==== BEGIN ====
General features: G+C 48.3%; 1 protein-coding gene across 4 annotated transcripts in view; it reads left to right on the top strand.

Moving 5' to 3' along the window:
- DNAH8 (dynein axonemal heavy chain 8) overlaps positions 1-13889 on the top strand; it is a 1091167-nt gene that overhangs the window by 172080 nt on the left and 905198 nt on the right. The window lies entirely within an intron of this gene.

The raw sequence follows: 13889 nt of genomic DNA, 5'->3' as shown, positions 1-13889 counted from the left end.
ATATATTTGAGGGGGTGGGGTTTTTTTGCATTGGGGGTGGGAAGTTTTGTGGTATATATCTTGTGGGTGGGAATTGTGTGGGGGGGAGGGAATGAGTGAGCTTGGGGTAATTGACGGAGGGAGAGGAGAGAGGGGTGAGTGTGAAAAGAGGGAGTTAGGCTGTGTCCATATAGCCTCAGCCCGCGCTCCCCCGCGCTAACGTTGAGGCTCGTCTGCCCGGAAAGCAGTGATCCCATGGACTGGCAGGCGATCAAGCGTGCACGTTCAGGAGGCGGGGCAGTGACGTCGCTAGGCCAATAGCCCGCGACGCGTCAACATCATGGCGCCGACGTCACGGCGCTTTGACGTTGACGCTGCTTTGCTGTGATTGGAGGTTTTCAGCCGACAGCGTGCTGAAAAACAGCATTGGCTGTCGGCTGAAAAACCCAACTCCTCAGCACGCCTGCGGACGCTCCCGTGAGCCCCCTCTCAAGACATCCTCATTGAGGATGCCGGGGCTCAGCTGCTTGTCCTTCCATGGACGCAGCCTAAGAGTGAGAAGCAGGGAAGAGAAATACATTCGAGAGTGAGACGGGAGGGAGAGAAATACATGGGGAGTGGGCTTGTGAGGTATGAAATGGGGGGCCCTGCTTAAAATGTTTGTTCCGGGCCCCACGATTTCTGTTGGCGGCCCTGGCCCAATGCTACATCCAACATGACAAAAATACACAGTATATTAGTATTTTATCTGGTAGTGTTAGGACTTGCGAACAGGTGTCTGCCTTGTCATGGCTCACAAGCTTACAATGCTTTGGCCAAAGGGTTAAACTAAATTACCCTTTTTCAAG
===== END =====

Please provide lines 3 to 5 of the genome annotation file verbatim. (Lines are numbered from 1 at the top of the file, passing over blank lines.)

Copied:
- DNAH8 (dynein axonemal heavy chain 8) overlaps positions 1-13889 on the top strand; it is a 1091167-nt gene that overhangs the window by 172080 nt on the left and 905198 nt on the right. The window lies entirely within an intron of this gene.

The raw sequence follows: 13889 nt of genomic DNA, 5'->3' as shown, positions 1-13889 counted from the left end.
ATATATTTGAGGGGGTGGGGTTTTTTTGCATTGGGGGTGGGAAGTTTTGTGGTATATATCTTGTGGGTGGGAATTGTGTGGGGGGGAGGGAATGAGTGAGCTTGGGGTAATTGACGGAGGGAGAGGAGAGAGGGGTGAGTGTGAAAAGAGGGAGTTAGGCTGTGTCCATATAGCCTCAGCCCGCGCTCCCCCGCGCTAACGTTGAGGCTCGTCTGCCCGGAAAGCAGTGATCCCATGGACTGGCAGGCGATCAAGCGTGCACGTTCAGGAGGCGGGGCAGTGACGTCGCTAGGCCAATAGCCCGCGACGCGTCAACATCATGGCGCCGACGTCACGGCGCTTTGACGTTGACGCTGCTTTGCTGTGATTGGAGGTTTTCAGCCGACAGCGTGCTGAAAAACAGCATTGGCTGTCGGCTGAAAAACCCAACTCCTCAGCACGCCTGCGGACGCTCCCGTGAGCCCCCTCTCAAGACATCCTCATTGAGGATGCCGGGGCTCAGCTGCTTGTCCTTCCATGGACGCAGCCTAAGAGTGAGAAGCAGGGAAGAGAAATACATTCGAGAGTGAGACGGGAGGGAGAGAAATACATGGGGAGTGGGCTTGTGAGGTATGAAATGGGGGGCCCTGCTTAAAATGTTTGTTCCGGGCCCCACGATTTCTGTTGGCGGCCCTGGCCCAATGCTACATCCAACATGACAAAAATACACAGTATATTAGTATTTTATCTGGTAGTGTTAGGACTTGCGAACAGGTGTCTGCCTTGTCATGGCTCACAAGCTTACAATGCTTTGGCCAAAGGGTTAAACTAAATTACCCTTTTTCAAG